Lockdown: How practical?

Kiran Khadgi

June 30, 2020

9 MIN READ

Lockdown: How practical?

Kathmandu's streets, which were once deserted, have gradually seen vehicles.

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As millions of people globally are placed under lockdown imposed to stem the spread the deadly coronavirus, the virus has infected more than 13,000 in Nepal as of June 29.

It’s been more than three months that our lives and work have been dramatically transformed in many different ways as people not allowed to visit relatives, cannot stroll in the parks and what not.

Sports fans are turning to video games and concerts. Training is being conducted using e-learning and remote teaching; schools have gone online.

Quarantined lovers are distance-dating. The lockdown requires people to stay where they are. Until we have a vaccine, lockdown could be the only way to reduce the spread of the coronavirus.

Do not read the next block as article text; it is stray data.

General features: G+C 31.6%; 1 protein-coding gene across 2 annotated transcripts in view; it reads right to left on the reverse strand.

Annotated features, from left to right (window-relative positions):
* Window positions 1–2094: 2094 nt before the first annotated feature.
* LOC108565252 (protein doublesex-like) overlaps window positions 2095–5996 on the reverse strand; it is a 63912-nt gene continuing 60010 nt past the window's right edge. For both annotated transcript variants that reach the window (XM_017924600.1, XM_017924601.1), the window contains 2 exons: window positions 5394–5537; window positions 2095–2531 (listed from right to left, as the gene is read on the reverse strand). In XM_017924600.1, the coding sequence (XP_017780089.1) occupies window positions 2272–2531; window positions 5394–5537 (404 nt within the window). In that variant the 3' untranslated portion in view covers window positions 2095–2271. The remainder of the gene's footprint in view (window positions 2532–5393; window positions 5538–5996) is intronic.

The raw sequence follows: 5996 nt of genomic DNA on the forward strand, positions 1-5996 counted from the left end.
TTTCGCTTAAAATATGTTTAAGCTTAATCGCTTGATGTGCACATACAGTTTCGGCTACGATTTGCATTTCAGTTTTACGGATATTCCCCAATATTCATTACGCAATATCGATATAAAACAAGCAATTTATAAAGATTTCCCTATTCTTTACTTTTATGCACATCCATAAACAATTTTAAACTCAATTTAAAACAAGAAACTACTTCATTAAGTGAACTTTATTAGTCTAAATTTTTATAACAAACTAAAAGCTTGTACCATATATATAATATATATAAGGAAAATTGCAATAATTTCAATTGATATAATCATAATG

Although no one could dispute that this is the best way to prevent the spread of the virus, there seems to be no thought given to the larger question of the impact of the lockdown of people’s lives. 

The purpose of the lockdown is to reduce the reproduction of the virus – in other words, to reduce the number of people infected. In developing countries — like Nepal – a lockdown is the best way to prevent the spread of the virus since these countries can’t control the spread of the disease and they lack the resources to treat those who are infected.